Tom the backroads traveller hosts this weekly meme.
Timeless Thursdays is hosted by Stevenson Que
June 2021 - Toronto ON
Click here for a history of Toronto lane naming and a list of other lanes with neighbourhood descriptions. That post is a work in progress, and gets updated frequently.
This week I am going with a couple of recent random lanes I found.
Yo Yo Ma Lane Harbourfront
Click here to read about the Toronto Music Garden located at Harbourfront designed by Yo Yo Ma. The lane is located across from the garden.
Stop for a coffee.
The site of the former Grand Opera House is now occupied by the 68-storey Scotia Plaza in Toronto's Financial District. The sole remaining physical legacy of the concert hall is a small lane running south from Adelaide Street West, named "Grand Opera Lane".
Designed in the Second Empire style with 1750 seats, the hall was the first in the city to feature gaslights that could all be switched on or off simultaneously with one electric switch.
The Grand Opera House was built in 1874 to become the major venue in the city for grand opera and for important theatrical performances. It fulfilled its ambitions and more. It opened in September 1874 with Sheridan’s School for Scandal, then hosted a succession of international singing and stage stars. A fire destroyed the building in 1879, but it was rebuilt in only 51 days! Maurice Barrymore (father of Lionel, John, and Ethel) appeared there, as did Ellen Terry, Sarah Bernhardt, and a host of others. The Toronto Philharmonic Society gave concerts, including Handel’s Messiah with singers from Mrs. Morrison’s Opera Company.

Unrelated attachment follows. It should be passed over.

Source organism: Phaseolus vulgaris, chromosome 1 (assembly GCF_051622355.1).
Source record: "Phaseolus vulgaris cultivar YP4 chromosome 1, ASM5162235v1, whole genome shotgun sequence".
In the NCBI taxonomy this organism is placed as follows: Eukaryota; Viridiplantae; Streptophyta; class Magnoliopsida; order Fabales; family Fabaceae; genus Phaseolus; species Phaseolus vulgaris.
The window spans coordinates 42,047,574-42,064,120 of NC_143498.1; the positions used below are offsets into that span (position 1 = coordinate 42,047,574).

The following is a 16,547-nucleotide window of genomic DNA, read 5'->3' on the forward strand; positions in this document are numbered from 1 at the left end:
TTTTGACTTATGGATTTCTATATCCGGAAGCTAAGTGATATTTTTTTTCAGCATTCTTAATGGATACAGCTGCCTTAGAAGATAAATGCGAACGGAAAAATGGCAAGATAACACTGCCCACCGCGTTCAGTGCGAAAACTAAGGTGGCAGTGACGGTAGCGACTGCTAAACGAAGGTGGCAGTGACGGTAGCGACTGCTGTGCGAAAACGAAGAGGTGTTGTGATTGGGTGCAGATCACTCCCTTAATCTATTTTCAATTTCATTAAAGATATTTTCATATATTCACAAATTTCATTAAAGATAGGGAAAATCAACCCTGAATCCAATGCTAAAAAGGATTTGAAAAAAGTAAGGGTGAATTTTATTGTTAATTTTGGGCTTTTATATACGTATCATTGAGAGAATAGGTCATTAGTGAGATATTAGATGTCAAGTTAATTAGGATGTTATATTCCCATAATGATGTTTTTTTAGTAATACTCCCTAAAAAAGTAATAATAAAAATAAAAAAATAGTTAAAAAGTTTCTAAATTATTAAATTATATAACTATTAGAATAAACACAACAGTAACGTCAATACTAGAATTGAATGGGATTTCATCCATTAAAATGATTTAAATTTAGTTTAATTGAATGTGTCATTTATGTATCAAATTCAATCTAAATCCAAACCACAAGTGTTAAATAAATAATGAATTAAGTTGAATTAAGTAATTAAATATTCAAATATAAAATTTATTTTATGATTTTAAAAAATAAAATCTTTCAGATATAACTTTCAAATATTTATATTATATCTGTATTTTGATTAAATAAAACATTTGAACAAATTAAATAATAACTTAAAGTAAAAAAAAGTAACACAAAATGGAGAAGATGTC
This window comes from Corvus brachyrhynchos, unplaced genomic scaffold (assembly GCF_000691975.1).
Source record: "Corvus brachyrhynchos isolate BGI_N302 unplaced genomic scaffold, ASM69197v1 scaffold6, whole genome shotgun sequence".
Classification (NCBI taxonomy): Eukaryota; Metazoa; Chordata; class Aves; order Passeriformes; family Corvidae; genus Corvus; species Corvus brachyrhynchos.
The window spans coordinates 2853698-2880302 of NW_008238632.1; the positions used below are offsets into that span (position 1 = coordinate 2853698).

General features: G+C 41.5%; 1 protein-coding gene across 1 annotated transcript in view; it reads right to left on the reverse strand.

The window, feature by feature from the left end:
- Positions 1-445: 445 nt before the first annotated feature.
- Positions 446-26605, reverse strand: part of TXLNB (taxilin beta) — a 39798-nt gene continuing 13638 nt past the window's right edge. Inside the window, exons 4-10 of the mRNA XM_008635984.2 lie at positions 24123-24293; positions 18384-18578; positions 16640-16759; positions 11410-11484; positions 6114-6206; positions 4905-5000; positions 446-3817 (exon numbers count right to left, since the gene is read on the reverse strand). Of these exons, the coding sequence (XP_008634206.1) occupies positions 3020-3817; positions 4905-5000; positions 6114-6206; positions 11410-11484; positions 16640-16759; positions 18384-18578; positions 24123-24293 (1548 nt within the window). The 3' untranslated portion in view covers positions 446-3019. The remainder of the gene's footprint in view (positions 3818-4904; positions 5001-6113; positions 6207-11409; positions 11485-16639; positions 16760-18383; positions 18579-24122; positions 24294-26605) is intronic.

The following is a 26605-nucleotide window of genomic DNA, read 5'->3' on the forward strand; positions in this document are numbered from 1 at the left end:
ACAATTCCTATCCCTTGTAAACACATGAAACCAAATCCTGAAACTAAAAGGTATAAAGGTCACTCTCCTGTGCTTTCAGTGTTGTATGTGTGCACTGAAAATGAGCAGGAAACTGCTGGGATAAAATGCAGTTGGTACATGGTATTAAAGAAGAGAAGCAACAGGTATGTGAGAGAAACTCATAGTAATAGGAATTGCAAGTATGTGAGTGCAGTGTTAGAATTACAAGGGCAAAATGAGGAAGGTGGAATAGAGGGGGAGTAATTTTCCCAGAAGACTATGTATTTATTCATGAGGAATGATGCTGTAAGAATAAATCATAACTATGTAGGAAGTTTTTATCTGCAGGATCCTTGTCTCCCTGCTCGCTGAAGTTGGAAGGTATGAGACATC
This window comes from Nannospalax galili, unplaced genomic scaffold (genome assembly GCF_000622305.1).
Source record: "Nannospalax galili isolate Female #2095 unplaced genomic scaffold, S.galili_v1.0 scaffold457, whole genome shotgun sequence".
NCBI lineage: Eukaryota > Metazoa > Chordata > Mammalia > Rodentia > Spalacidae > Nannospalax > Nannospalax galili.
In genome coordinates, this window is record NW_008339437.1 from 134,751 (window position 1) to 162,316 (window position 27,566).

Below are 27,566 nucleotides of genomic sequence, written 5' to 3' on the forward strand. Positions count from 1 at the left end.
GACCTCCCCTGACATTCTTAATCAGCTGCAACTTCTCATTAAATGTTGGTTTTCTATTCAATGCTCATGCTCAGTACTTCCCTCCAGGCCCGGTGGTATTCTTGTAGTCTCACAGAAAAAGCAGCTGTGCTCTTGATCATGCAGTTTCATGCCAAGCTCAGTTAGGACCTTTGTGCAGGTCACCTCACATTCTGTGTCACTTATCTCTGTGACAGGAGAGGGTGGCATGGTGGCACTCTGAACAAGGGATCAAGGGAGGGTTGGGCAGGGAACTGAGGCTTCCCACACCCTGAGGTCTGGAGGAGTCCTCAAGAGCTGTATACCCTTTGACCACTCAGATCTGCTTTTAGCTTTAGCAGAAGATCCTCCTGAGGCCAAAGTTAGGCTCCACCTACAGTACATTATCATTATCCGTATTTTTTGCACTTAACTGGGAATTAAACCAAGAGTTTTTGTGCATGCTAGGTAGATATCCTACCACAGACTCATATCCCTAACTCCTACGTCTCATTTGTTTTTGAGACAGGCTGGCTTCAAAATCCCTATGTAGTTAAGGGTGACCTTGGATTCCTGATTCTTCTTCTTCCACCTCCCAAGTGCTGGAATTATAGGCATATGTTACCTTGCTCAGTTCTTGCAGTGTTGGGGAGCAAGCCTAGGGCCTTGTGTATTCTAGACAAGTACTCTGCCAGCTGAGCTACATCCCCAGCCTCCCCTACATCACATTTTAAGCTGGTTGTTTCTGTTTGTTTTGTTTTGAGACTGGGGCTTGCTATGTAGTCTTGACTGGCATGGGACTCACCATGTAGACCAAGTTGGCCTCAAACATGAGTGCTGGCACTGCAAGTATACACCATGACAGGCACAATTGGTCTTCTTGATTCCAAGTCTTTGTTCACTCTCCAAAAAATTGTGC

Mrs. Charlotte Morrison owned and managed the opera house, and gave it a brilliant record.
O.B. Sheppard was a later manager, and moved on to manage the Princess.
But it was mainly, and sadly, Ambrose Small for whom the opera house is remembered. Small was in the process of closing a sale of his theatrical assets to a syndicate, Trans Canada Theatres Ltd., when he vanished without a trace. At the end of her life, his wife confessed to murdering him and burning half of his dismembered body in the furnace of the opera house and disposing of the other half in the Rosedale Ravine. The case was never solved and remains a mystery today.
Click here for our visit to Toronto's Police Museum which includes a 1920 poster for the missing Ambrose Small!
The Grand Opera House also demonstrated clearly that home grown impresarios had what it takes to reach the highest success. In 1927, eight years after Small’s disappearance, the opera house was demolished.
If you would like to read about Ambrose Small - The Missing Millionaire: The True Story of Ambrose Small and the City Obsessed With Him.